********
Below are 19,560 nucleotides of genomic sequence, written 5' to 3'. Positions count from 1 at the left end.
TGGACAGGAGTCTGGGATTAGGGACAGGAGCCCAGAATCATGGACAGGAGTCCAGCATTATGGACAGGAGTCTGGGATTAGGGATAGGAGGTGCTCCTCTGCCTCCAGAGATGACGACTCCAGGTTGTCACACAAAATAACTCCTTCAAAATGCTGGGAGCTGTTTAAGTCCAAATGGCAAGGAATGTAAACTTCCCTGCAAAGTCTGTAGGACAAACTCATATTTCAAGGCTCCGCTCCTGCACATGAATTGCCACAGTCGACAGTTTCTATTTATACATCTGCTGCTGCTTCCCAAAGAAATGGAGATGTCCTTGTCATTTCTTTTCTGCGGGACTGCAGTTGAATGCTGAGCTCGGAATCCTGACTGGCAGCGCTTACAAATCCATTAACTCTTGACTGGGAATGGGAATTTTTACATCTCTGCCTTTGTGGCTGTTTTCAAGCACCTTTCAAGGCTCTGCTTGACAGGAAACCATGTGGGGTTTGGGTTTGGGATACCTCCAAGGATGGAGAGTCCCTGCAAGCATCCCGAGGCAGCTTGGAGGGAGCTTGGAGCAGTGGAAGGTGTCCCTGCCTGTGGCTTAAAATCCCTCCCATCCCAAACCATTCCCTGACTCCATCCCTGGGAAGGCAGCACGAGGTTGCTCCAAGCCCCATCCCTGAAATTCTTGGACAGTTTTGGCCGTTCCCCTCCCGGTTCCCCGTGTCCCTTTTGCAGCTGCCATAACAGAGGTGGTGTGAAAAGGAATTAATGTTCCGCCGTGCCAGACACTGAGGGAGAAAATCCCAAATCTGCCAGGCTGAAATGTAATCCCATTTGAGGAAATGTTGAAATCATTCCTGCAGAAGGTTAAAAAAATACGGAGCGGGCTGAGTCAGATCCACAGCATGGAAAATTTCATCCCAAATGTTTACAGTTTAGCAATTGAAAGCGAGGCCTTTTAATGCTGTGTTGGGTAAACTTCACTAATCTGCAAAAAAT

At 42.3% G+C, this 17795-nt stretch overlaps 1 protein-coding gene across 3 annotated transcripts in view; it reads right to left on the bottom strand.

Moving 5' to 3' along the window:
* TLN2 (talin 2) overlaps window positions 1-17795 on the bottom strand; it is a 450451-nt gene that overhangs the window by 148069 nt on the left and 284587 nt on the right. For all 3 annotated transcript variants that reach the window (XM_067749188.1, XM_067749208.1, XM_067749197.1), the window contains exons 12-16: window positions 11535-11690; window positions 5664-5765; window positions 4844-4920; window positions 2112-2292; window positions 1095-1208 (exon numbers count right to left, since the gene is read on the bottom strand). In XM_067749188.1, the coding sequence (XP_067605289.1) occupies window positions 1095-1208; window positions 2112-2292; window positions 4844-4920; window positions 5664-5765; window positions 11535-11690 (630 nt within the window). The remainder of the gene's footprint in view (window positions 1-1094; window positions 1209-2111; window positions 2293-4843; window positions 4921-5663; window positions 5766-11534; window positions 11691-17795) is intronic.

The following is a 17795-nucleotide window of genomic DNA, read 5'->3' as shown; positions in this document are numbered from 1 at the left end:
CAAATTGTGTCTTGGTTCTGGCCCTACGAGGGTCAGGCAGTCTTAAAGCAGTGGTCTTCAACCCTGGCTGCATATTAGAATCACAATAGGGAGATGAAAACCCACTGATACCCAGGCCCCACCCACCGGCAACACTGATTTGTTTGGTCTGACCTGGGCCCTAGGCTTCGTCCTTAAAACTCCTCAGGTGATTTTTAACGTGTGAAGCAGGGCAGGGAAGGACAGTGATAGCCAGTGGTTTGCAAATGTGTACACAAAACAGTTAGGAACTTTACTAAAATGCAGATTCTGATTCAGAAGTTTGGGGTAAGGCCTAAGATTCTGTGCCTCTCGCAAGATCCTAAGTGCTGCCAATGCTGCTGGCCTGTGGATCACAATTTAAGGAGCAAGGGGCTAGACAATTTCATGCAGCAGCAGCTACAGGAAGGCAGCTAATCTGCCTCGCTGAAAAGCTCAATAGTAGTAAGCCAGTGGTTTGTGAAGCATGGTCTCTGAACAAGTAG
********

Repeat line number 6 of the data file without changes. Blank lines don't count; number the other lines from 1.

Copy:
The following is a 17795-nucleotide window of genomic DNA, read 5'->3' as shown; positions in this document are numbered from 1 at the left end: